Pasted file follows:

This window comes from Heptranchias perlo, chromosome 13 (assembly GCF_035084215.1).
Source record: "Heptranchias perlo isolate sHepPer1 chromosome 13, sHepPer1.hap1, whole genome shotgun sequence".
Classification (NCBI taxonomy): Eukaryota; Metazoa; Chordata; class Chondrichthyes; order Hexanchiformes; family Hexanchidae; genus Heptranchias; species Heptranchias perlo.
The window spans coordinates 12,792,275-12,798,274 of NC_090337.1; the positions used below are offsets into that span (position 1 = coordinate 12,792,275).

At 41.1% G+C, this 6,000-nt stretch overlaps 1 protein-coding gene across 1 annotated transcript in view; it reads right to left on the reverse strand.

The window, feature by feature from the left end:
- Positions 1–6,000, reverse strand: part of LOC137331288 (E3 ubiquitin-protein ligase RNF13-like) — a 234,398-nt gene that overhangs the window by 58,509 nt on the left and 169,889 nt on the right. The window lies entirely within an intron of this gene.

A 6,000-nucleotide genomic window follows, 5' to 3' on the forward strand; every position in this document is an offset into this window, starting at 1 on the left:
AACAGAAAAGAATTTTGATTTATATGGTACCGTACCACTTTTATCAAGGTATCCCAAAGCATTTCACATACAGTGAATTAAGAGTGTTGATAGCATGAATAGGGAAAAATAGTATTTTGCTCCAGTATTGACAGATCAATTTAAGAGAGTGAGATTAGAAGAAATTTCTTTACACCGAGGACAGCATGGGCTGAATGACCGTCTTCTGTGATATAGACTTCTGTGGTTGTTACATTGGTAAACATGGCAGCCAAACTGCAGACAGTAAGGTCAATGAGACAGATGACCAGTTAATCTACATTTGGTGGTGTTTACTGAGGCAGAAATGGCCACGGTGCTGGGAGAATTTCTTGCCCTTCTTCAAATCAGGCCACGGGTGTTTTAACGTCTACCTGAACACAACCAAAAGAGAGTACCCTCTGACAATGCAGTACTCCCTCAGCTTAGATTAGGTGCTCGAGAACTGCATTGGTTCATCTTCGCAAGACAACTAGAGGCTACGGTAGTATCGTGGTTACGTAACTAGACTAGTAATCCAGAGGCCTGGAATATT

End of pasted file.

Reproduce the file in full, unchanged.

This window comes from Heptranchias perlo, chromosome 13 (assembly GCF_035084215.1).
Source record: "Heptranchias perlo isolate sHepPer1 chromosome 13, sHepPer1.hap1, whole genome shotgun sequence".
Classification (NCBI taxonomy): Eukaryota; Metazoa; Chordata; class Chondrichthyes; order Hexanchiformes; family Hexanchidae; genus Heptranchias; species Heptranchias perlo.
The window spans coordinates 12,792,275-12,798,274 of NC_090337.1; the positions used below are offsets into that span (position 1 = coordinate 12,792,275).

At 41.1% G+C, this 6,000-nt stretch overlaps 1 protein-coding gene across 1 annotated transcript in view; it reads right to left on the reverse strand.

The window, feature by feature from the left end:
- Positions 1–6,000, reverse strand: part of LOC137331288 (E3 ubiquitin-protein ligase RNF13-like) — a 234,398-nt gene that overhangs the window by 58,509 nt on the left and 169,889 nt on the right. The window lies entirely within an intron of this gene.

A 6,000-nucleotide genomic window follows, 5' to 3' on the forward strand; every position in this document is an offset into this window, starting at 1 on the left:
AACAGAAAAGAATTTTGATTTATATGGTACCGTACCACTTTTATCAAGGTATCCCAAAGCATTTCACATACAGTGAATTAAGAGTGTTGATAGCATGAATAGGGAAAAATAGTATTTTGCTCCAGTATTGACAGATCAATTTAAGAGAGTGAGATTAGAAGAAATTTCTTTACACCGAGGACAGCATGGGCTGAATGACCGTCTTCTGTGATATAGACTTCTGTGGTTGTTACATTGGTAAACATGGCAGCCAAACTGCAGACAGTAAGGTCAATGAGACAGATGACCAGTTAATCTACATTTGGTGGTGTTTACTGAGGCAGAAATGGCCACGGTGCTGGGAGAATTTCTTGCCCTTCTTCAAATCAGGCCACGGGTGTTTTAACGTCTACCTGAACACAACCAAAAGAGAGTACCCTCTGACAATGCAGTACTCCCTCAGCTTAGATTAGGTGCTCGAGAACTGCATTGGTTCATCTTCGCAAGACAACTAGAGGCTACGGTAGTATCGTGGTTACGTAACTAGACTAGTAATCCAGAGGCCTGGAATATT